FIFO:

F irst -I n F irst -O ut is a buffer where data is processed in the order they were received. It is the opposite of a Last-In First-Out (LIFO) data structure.



FSM:

A F inite S tate M achine is a useful method in digital design and is a function that maps a set of input events to their matching output events.



G.711:

An ITU Pulse Code Modulation (PCM) standard for voice encoding/decoding at 48 to 64Kbps. It is a specification for A-Law/-Law coding.



G.723.1:

An ITU standard for compression/ decompression of speech and audio signals with very low bit rates such as 5.3 and 6.3Kbps. The lower bit rate is CELP and provides more flexibility for designers while the higher bit rate has better quality and is based on Multipulse Maximum Likelihood Quantization (ML-MLQ) technology.



G.726:

An ITU standard for ADPCM voice compression from a 64-Kbps A-law /-law channel to 40-, 32-, 24-, or 16-kbps channels.



G.728:

An ITU standard for low-delay CELP voice compression.



G.729:

An ITU standard for CELP voice compression at 8Kbps.



Gateway:

A point at a network that provides an entrance to another network and transfers packets from one network to another on Internet. Gateway is used in applications that route information from one network to another like packet switched networks.



GDSII:

GDSII is a binary file format that is used to transfer the layout circuit-design information.



H.100:

H.100 is a telephony bus, such as ribbon cable bus, and is used to transfer voice over a Compact Peripheral Component Interconnect (CPCI).



H.110:

H.110 is derived from H.100 and uses a Time-Division-Multiplexing (TDM) bus for telephony applications such as VoIP.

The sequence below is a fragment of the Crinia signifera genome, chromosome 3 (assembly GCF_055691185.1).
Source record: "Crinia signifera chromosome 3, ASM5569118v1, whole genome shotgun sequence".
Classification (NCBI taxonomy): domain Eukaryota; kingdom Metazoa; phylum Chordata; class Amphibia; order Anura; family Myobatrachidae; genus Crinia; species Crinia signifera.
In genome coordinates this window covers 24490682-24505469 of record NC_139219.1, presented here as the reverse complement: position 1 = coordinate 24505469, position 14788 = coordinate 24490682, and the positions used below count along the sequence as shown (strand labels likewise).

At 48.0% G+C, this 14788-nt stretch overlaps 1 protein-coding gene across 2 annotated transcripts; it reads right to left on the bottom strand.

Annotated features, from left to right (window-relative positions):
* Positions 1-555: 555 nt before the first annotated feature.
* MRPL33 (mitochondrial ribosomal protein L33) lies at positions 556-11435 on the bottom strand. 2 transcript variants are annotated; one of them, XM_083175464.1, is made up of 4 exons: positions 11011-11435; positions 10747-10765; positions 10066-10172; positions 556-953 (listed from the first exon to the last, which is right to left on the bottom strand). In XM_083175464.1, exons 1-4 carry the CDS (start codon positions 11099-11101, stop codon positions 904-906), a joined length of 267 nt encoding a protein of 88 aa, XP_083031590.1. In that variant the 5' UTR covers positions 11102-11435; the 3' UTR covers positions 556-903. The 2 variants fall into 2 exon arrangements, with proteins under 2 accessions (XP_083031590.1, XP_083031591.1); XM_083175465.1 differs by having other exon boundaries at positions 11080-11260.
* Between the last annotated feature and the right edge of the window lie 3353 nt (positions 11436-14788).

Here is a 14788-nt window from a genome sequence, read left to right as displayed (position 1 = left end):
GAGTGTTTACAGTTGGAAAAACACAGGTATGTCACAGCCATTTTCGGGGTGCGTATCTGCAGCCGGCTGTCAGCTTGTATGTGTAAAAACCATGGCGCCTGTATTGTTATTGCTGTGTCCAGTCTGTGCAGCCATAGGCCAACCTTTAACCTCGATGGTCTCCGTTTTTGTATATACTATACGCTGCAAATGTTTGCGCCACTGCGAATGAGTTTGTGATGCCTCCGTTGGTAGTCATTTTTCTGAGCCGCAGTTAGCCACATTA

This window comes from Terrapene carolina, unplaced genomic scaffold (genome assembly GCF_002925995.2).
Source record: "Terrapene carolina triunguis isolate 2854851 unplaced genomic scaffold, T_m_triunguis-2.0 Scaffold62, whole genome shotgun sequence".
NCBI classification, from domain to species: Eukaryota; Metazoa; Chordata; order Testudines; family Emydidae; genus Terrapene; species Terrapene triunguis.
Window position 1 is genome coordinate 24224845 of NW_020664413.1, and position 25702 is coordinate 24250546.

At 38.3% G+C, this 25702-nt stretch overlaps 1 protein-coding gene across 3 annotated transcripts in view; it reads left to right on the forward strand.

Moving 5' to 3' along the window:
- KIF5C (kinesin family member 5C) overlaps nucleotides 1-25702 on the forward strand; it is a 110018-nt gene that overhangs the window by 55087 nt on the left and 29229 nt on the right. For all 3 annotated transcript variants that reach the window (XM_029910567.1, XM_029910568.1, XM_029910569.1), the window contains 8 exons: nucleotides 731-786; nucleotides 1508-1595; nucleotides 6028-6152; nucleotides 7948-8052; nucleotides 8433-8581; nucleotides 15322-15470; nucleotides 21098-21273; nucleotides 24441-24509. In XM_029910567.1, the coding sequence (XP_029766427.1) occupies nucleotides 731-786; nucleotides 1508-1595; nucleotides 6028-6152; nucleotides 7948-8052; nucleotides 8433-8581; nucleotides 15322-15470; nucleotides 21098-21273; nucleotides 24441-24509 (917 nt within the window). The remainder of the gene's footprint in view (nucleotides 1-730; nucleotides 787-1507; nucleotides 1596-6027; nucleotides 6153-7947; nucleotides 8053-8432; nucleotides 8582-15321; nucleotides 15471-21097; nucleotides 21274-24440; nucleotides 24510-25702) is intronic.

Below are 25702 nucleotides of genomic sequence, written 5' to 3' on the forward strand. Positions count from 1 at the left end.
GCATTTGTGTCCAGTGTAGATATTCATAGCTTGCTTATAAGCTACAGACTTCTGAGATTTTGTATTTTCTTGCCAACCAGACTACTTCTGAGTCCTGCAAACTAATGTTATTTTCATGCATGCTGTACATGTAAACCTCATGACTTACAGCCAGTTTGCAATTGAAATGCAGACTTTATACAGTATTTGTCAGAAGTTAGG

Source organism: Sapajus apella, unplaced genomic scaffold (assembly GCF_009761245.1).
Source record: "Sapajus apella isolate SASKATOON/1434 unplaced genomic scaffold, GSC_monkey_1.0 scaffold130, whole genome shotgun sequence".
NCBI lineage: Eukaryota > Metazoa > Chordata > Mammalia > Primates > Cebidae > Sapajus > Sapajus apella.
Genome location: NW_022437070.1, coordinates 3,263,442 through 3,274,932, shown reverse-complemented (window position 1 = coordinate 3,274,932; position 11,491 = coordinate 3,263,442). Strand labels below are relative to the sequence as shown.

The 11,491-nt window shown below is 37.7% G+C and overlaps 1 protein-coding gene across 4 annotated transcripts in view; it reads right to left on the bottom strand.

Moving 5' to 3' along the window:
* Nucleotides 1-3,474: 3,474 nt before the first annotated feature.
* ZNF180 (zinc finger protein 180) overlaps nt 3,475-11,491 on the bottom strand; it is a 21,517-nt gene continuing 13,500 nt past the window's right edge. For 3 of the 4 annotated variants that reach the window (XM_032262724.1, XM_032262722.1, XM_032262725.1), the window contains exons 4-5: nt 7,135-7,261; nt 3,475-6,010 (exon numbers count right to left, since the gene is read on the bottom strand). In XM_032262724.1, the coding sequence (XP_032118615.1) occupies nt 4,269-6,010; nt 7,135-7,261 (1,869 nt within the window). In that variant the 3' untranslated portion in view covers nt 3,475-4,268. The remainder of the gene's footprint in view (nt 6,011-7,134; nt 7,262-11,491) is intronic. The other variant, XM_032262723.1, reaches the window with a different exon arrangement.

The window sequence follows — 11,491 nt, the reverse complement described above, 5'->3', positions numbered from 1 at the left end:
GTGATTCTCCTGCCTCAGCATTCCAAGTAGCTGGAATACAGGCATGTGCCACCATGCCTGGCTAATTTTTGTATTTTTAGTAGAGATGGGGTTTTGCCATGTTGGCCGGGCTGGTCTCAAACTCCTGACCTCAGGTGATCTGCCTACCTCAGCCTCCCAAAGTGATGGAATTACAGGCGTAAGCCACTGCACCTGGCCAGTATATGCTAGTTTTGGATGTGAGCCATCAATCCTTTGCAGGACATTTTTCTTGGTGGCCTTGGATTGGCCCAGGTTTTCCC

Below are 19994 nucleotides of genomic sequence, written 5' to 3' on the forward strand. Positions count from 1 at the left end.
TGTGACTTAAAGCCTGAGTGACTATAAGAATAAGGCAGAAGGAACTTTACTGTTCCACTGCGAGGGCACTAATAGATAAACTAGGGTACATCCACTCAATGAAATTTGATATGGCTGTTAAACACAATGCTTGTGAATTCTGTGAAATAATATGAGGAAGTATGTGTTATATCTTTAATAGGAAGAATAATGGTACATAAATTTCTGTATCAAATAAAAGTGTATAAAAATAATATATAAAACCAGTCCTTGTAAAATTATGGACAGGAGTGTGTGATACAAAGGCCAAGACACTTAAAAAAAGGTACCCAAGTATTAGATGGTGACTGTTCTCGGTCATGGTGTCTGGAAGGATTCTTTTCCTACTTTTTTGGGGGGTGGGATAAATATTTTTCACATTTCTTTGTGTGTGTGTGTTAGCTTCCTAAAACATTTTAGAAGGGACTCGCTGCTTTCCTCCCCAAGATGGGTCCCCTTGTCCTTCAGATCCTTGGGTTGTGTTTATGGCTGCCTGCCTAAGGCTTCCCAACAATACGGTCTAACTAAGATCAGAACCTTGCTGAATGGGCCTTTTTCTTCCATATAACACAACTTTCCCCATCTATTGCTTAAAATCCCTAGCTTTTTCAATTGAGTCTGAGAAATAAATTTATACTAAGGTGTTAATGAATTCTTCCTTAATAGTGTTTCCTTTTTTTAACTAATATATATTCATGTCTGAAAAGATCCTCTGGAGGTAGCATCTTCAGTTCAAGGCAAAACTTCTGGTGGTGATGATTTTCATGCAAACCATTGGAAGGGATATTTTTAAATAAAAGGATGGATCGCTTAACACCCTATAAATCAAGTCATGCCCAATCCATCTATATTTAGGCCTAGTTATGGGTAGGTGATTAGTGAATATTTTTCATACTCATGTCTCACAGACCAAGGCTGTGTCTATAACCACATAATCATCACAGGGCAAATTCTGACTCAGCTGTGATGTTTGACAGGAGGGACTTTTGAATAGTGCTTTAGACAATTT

HLB:

H ierarchical L ogic B locks are used in hierarchical design methodology and are blocks that can be independently laid out as hard macros.



IEEE802.3:

The IEEE LAN standard which has different physical-layer specifications that define Ethernet, for example 10Base2, 10Base5, 10BaseF, 10BaseT, and 10Broad36. Various specifications, such as 100BaseT and 100BaseT4, are available for fast Ethernet.



ILM:

An I nterface L ogic M odel improves chip-level timing-analysis performance mainly by reducing the size of the netlist. ILMs are used for static timing analysis with Synopsys Primetime. These have replaced the traditional STAMP models.



IP:

I ntellectual P roperty blocks are predesigned and verified blocks of logic that can be reused for multiple designs.



IP:

I nternet P rotocol provides features such as addressing, security, and type of service specification.



ITU:

I nternational T elecommunication U nion is the organization that sets the international telecommunication standards.



ITU-T:

A sector in ITU, it is responsible for standardization of worldwide telecommunications.



JTAG:

The J oint T est A ction G roup is an IEEE standard that controls the pins of compliant devices on a Printed Circuit Board (PCB) to ensure the board-level continuity.